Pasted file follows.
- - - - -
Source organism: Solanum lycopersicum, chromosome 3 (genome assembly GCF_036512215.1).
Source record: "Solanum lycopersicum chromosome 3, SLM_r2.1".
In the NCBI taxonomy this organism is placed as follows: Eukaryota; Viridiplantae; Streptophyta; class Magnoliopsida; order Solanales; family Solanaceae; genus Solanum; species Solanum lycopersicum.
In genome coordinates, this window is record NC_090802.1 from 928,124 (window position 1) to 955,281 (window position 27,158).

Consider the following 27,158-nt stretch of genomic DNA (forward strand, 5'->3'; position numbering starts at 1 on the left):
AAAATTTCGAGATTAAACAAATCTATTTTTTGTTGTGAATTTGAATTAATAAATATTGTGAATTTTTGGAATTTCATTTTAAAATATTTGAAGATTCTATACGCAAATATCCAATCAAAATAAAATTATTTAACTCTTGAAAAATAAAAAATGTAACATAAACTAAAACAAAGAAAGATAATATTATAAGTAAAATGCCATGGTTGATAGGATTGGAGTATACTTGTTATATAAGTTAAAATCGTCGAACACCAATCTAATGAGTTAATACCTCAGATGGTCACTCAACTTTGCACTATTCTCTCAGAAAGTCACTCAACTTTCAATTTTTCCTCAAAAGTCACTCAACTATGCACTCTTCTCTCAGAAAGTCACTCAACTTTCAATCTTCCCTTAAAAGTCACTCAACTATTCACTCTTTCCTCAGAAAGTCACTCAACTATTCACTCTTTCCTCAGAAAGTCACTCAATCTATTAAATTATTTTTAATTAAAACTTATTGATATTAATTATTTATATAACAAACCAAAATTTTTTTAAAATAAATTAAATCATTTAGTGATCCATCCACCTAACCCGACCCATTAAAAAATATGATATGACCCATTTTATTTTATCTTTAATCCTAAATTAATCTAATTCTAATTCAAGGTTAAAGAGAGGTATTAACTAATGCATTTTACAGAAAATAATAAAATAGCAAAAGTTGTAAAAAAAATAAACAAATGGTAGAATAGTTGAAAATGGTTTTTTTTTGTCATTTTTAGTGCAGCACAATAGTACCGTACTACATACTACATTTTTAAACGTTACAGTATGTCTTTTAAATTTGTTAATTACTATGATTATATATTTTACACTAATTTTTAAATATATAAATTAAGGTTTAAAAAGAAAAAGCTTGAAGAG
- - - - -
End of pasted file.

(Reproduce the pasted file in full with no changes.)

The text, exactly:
Source organism: Solanum lycopersicum, chromosome 3 (genome assembly GCF_036512215.1).
Source record: "Solanum lycopersicum chromosome 3, SLM_r2.1".
In the NCBI taxonomy this organism is placed as follows: Eukaryota; Viridiplantae; Streptophyta; class Magnoliopsida; order Solanales; family Solanaceae; genus Solanum; species Solanum lycopersicum.
In genome coordinates, this window is record NC_090802.1 from 928,124 (window position 1) to 955,281 (window position 27,158).

Consider the following 27,158-nt stretch of genomic DNA (forward strand, 5'->3'; position numbering starts at 1 on the left):
AAAATTTCGAGATTAAACAAATCTATTTTTTGTTGTGAATTTGAATTAATAAATATTGTGAATTTTTGGAATTTCATTTTAAAATATTTGAAGATTCTATACGCAAATATCCAATCAAAATAAAATTATTTAACTCTTGAAAAATAAAAAATGTAACATAAACTAAAACAAAGAAAGATAATATTATAAGTAAAATGCCATGGTTGATAGGATTGGAGTATACTTGTTATATAAGTTAAAATCGTCGAACACCAATCTAATGAGTTAATACCTCAGATGGTCACTCAACTTTGCACTATTCTCTCAGAAAGTCACTCAACTTTCAATTTTTCCTCAAAAGTCACTCAACTATGCACTCTTCTCTCAGAAAGTCACTCAACTTTCAATCTTCCCTTAAAAGTCACTCAACTATTCACTCTTTCCTCAGAAAGTCACTCAACTATTCACTCTTTCCTCAGAAAGTCACTCAATCTATTAAATTATTTTTAATTAAAACTTATTGATATTAATTATTTATATAACAAACCAAAATTTTTTTAAAATAAATTAAATCATTTAGTGATCCATCCACCTAACCCGACCCATTAAAAAATATGATATGACCCATTTTATTTTATCTTTAATCCTAAATTAATCTAATTCTAATTCAAGGTTAAAGAGAGGTATTAACTAATGCATTTTACAGAAAATAATAAAATAGCAAAAGTTGTAAAAAAAATAAACAAATGGTAGAATAGTTGAAAATGGTTTTTTTTTGTCATTTTTAGTGCAGCACAATAGTACCGTACTACATACTACATTTTTAAACGTTACAGTATGTCTTTTAAATTTGTTAATTACTATGATTATATATTTTACACTAATTTTTAAATATATAAATTAAGGTTTAAAAAGAAAAAGCTTGAAGAG